Updated 5/10/2004
Getting to the essence, the juice of life.

Wednesday, March 10, 2004


Tonight, having just seen the movie "Tibet: Cry of the Snow Lion", I realize how little I knew about the actual situation of Tibet.

The Dalai Lama

On my birthday 3 years ago in northern California, I and thousands of others had the opportunity to see and listen to the Dalai Lama in-person, for three straight days. Being in the Dalai Lama's presence, hearing him speak, was an inspiration to be sure, yet my intellect hadn't fully grasped the full significance, nor the broad relevance Tibet's situation and Tibet's leader in exile actually has to humanity's opportunity to create peace amongst itself. This movie brings it all to light.


I believe that many U.S. citizens, like myself, have not been truly aware of what's actually been going on in other places of the world, like Tibet. We owe it to ourselves and all humanity to create more awareness for ourselves and others around topics like these.

The Movie

I, thus, highly recommend this movie. In my opinion "Tibet: Cry of the Snow Lion" is a must see. It's currently being shown at various locations around the U.S., and will show in Canada soon. It's also being shown at Film Festivals around the world. For a schedule visit the cryofthesnowline.com website (link below).

It's not yet available on DVD.

Dalai Lama Statement

For me, to top it all off, today March 10, 2004 marks the Forty-Fifth Anniversary of the Tibetan National Uprising Day: I was pleased to discover a statement of His Holiness the Dalai Lama written today on The Government of Tibet in Exile web site. Pair an unexpected viewing of the Dalai Lama's recently written words with a viewing of the movie less than two hours earlier and the so-called coincidences of life seem to become the Universe imparting it's wisdom to you.

Narration: Martin Sheen. Filmed in Tibet, India and Nepal

The film is narrated by Martin Sheen. Over the course of ten years, the documentary was filmed in Tibet, India and Nepal.

Click here to read His Holiness The Dalai Lama's March 10, 2004 statement on the Forty-Fifth Anniversary of the Tibetan National Uprising Day.

Read the Spirituality & Health review by Frederic and Mary Ann Brussat here.

See a gallery of Images from the Documentary here.

See the official "Tibet: Cry of the Snow Lion" movie web site at cryofthesnowlion.com (both movie images from the same).

Click here to see the Movie Trailer.

Sunday, February 29, 2004

The Story

"The Passion of The Christ" tells the story of the last 12 hours in the life of Jesus on the day of his crucifixion in Jerusalem.

The movie was filmed in Matera Italy, and Rome.

A Passion of Love

It's difficult to endure all the torture shown, and there's simply no reason to. Instead, I say "save yourself the dollars and reflect on the example Jesus, the master of life, set for all of mankind."

Matera, Italy

Movie Buzz

If, however, you're like me and have to see "The Passion of The Christ" for yourself to see what all the hubbub is about, prepare for a visceral experience.

Caravaggio - The Deposition
The Pope: "It Is As It Was"

According to the Pope, who watched it in January, Mel's movie "is as it was" (For those that have seen it: I don't think he was referring to the "crow" part). Even so, I agree with Unity minister Jack Groverland who said "the movie is artless, it totally misses the mark" (with respect to spiritual insight).

Not For Kids

Whatever you do, don't bring the kids. I give Mel Gibson credit for doing what he could to bring the greatest story that ever was to life on the silver screen, but unlike Caravaggio's "The Deposition", shown here, Mel Gibson's rendition is completely preoccupied with blood.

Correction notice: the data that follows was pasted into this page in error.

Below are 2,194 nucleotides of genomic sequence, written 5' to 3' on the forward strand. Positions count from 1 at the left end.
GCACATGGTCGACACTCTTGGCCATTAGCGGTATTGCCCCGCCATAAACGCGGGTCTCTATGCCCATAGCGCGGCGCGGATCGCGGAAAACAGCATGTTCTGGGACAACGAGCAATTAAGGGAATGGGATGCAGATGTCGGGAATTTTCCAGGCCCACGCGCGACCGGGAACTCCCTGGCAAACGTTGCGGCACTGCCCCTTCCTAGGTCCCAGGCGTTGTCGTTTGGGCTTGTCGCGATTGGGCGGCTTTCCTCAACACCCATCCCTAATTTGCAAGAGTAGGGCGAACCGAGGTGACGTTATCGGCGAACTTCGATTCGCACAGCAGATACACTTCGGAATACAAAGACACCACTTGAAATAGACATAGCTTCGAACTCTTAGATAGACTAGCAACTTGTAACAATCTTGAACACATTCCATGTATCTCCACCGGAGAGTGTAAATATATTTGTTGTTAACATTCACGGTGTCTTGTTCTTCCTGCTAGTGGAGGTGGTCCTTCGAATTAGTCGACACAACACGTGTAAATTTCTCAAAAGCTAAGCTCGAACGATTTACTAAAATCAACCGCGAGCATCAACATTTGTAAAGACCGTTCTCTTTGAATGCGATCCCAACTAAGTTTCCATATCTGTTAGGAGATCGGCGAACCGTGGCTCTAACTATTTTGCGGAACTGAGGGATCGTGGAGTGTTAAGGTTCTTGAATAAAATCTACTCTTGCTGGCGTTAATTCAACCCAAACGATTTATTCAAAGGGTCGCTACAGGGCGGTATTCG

Painting & Photos

Both photos shown here are of Matera Italy.

Caravaggio's "The Deposition" was found at christusrex.org, in the Vatican Museum ("Musei Vaticani" in Italian). (Click the painting, or click here, for a close-up.)

The first Matera photo was found at Yuki's web site:
yuki.cside.tv/italy/ (Japanese) yuki.cside.tv/italy/ (English)

The second Matera photo is Copyright Anthany H. Galt. It was found on his site here.

Thursday, February 5, 2004

I've got music.

I now have my own GarageBand, there's music in my iLife. The M-Audio keyboard I ordered from Apple arrived this morning.

With GarageBand, Apple says, "Making music has never been so natural."

I agree.

Not that I'm a professional or anything, as I suspect most current or would be GarageBand users are (not), but I am something of a veteran when it comes to having experience poking around on synthesizers, and making music on my computer.

Not a whole lot came about in all my efforts over the years, besides the Electronic Music class I took over 15 years ago. That's where I really churned out some music (a whole two-thirds of one side of a cassette tape worth). In that class I had access to a real studio, where I'd stay up until the wee hours of the morning completing my "masterpieces" for the class. There were synthesizers, and a reel-to-reel on which I made my recordings. After that, I didn't make any more music because of all the effort it took. Without the studio, even though I had a 4-track Fostex multi-track cassette recorder, a Midi keyboard, and Midi software that turned it all into musical notation (and "vice-versa" allowing my computer to control the sound coming out of the keyboard) -- it was just too much work.

Enter GarageBand. It's hot. It's fun.

Get musical.

GarageBand creates a virtual studio that lets you jam on your favorite instrument with a virtual band as backup. So what if you sold your flute or never bought a piano? GarageBand lets you be a one man band.

Not that it won't take you some time to come up with something that won't unnerve your neighbors. It'll take time, and practice. But you'll have fun in the process. And instead of sounding like you're just getting started playing your instrument for the high-school band (though it could if you don't bring on the accompaniment), it'll sound like you've invited your friends over and started your own GarageBand.